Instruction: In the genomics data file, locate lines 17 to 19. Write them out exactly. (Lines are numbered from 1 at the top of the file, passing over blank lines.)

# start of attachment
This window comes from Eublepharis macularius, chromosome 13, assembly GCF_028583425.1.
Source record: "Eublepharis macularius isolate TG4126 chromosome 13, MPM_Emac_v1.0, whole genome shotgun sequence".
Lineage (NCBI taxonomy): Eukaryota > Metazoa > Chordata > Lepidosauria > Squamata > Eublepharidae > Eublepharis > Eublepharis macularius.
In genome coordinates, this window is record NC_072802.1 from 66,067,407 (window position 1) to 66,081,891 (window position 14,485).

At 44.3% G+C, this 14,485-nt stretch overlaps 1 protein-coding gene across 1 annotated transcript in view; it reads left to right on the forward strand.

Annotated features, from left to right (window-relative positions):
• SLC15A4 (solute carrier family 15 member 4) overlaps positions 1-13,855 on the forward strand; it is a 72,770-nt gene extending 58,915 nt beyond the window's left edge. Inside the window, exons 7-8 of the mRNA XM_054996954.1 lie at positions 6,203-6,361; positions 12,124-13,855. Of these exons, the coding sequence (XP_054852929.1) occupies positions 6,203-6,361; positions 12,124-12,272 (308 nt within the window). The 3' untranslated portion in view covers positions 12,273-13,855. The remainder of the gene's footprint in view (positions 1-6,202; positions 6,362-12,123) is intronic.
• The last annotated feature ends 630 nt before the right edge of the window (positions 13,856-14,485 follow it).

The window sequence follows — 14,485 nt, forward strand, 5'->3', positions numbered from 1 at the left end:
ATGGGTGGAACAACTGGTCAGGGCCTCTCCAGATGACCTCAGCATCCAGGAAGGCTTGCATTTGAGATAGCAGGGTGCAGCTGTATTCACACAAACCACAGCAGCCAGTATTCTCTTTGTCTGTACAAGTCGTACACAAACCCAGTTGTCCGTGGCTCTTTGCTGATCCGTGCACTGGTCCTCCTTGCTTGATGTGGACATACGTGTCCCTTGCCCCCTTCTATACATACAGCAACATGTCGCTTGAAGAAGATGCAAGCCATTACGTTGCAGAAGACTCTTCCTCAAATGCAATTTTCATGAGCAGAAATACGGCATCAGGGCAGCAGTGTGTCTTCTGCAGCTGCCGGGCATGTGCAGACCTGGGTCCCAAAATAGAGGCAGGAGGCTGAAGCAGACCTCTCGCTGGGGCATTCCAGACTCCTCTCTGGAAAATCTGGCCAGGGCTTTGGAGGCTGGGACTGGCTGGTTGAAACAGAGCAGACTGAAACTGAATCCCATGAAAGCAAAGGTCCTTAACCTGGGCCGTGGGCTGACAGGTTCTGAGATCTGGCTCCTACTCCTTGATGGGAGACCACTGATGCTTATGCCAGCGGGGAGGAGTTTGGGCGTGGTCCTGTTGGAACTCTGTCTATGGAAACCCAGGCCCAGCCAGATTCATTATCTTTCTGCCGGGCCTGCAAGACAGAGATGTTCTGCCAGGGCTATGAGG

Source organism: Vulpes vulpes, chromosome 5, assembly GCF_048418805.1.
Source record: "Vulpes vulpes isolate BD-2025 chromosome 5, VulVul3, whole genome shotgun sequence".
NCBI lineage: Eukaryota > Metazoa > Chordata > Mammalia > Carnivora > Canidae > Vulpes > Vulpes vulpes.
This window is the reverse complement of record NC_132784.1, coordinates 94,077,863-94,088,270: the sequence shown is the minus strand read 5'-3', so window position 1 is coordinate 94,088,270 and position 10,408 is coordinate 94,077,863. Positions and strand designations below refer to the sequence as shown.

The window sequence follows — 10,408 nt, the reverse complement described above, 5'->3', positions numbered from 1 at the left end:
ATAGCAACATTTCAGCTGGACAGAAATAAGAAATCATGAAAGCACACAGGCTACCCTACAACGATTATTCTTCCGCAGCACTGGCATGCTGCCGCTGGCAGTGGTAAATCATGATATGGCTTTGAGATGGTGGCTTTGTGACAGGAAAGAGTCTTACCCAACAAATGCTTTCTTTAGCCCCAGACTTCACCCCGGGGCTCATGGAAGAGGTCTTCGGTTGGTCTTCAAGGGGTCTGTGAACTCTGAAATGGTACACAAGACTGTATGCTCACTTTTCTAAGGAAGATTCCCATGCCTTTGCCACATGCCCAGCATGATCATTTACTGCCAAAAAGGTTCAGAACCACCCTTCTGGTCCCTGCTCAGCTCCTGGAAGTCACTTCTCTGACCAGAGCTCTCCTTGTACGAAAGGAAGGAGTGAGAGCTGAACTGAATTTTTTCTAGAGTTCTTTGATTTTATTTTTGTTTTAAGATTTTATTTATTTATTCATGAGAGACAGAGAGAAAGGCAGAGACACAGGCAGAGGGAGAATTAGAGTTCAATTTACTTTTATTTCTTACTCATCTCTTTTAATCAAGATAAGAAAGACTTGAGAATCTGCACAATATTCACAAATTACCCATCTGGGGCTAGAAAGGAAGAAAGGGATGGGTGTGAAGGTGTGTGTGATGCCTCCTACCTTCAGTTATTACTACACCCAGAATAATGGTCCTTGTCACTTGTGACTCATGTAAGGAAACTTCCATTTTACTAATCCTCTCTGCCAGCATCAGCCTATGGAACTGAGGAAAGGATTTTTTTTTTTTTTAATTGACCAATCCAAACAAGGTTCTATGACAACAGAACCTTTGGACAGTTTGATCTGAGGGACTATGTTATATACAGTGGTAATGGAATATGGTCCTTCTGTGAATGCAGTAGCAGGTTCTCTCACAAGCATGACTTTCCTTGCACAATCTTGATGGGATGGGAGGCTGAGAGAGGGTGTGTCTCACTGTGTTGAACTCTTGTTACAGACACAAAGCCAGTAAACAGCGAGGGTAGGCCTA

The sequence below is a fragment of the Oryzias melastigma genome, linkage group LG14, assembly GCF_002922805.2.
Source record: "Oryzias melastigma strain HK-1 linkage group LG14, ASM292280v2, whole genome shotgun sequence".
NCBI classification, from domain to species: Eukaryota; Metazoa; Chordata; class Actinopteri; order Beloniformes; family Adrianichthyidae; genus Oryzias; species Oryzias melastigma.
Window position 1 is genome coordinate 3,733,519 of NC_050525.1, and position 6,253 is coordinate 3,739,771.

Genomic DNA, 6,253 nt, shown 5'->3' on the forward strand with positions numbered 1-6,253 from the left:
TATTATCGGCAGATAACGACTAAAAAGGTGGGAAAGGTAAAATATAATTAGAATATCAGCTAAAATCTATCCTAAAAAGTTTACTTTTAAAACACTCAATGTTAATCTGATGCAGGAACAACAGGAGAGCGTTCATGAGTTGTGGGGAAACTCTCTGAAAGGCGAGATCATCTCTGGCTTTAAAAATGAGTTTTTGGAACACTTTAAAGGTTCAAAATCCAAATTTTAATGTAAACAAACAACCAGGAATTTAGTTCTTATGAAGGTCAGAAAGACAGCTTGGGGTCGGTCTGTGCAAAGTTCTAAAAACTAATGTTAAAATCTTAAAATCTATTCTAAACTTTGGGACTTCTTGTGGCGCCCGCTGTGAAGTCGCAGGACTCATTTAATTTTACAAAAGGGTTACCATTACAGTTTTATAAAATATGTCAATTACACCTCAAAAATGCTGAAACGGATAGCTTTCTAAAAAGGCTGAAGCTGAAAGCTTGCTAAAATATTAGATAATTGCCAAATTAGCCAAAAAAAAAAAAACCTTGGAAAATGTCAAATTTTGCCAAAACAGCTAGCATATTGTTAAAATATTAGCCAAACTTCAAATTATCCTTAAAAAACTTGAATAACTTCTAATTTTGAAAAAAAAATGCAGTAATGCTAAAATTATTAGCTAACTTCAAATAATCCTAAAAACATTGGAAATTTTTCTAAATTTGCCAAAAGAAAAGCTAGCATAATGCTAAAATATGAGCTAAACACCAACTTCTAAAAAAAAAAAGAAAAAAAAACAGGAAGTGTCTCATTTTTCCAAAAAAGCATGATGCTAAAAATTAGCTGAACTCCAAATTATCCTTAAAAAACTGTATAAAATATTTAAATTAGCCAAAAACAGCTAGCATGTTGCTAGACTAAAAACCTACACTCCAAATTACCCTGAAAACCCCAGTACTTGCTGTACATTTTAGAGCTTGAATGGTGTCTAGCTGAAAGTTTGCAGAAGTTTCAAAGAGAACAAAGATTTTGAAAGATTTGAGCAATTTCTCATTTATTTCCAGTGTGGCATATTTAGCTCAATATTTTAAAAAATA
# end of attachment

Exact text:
The sequence below is a fragment of the Oryzias melastigma genome, linkage group LG14, assembly GCF_002922805.2.
Source record: "Oryzias melastigma strain HK-1 linkage group LG14, ASM292280v2, whole genome shotgun sequence".
NCBI classification, from domain to species: Eukaryota; Metazoa; Chordata; class Actinopteri; order Beloniformes; family Adrianichthyidae; genus Oryzias; species Oryzias melastigma.